In May, Snapchat revealed that over 10 million Brits use the app on a daily basis. The app has exploded in use, recently overtaking Twitter in terms of daily users. Originally, content was completely raw and curated ‘in the now’. The founders of Snapchat say it is an app for “instant expression”. There is a certain ‘fear of missing out syndrome’ attached to Snapchat; limited viewing time on snaps makes users log in daily to view content. Clever move? I think so.

So what about Snapchat Memories? Are they, too, ephemeral?

In the past, Snapchat has encouraged instant communication and the sharing of moments as and when they happen, but now Snapchat also wants you to share your past. Memories does exactly what it says on the tin – it provides a way to save snaps and share old ones within a new section of the app. You guessed it – Snapchat Memories don’t disappear! This is a highly ambitious and significant move by the social media giant, as it takes on the likes of Facebook and Google by moving away from its ephemeral roots. In the meantime, other networks are moving to promote more real-time sharing.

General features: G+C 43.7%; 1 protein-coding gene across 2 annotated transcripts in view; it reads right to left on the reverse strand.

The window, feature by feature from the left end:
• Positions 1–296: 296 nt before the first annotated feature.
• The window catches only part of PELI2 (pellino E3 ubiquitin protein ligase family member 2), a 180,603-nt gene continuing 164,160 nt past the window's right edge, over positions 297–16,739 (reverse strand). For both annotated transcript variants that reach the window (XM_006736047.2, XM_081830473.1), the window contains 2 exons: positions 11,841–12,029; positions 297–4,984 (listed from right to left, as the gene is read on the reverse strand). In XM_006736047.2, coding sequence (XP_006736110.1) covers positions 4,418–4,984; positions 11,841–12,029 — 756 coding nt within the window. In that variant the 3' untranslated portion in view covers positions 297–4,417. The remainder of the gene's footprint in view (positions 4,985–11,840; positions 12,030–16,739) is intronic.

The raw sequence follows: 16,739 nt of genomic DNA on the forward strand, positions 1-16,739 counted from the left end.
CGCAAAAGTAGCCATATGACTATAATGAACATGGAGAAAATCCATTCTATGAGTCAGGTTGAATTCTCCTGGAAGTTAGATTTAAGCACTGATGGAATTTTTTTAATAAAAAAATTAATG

Memories is probably one of the biggest updates to Snapchat in the company’s history (a mere 5 years!) Snapchat has always pitched itself as the app that didn’t store anything for long, but the introduction of the ‘save’, ‘replay’ and ‘stories’ features shows how this has gradually changed.

But what does this update mean overall? And how will this affect companies and brands who use Snapchat?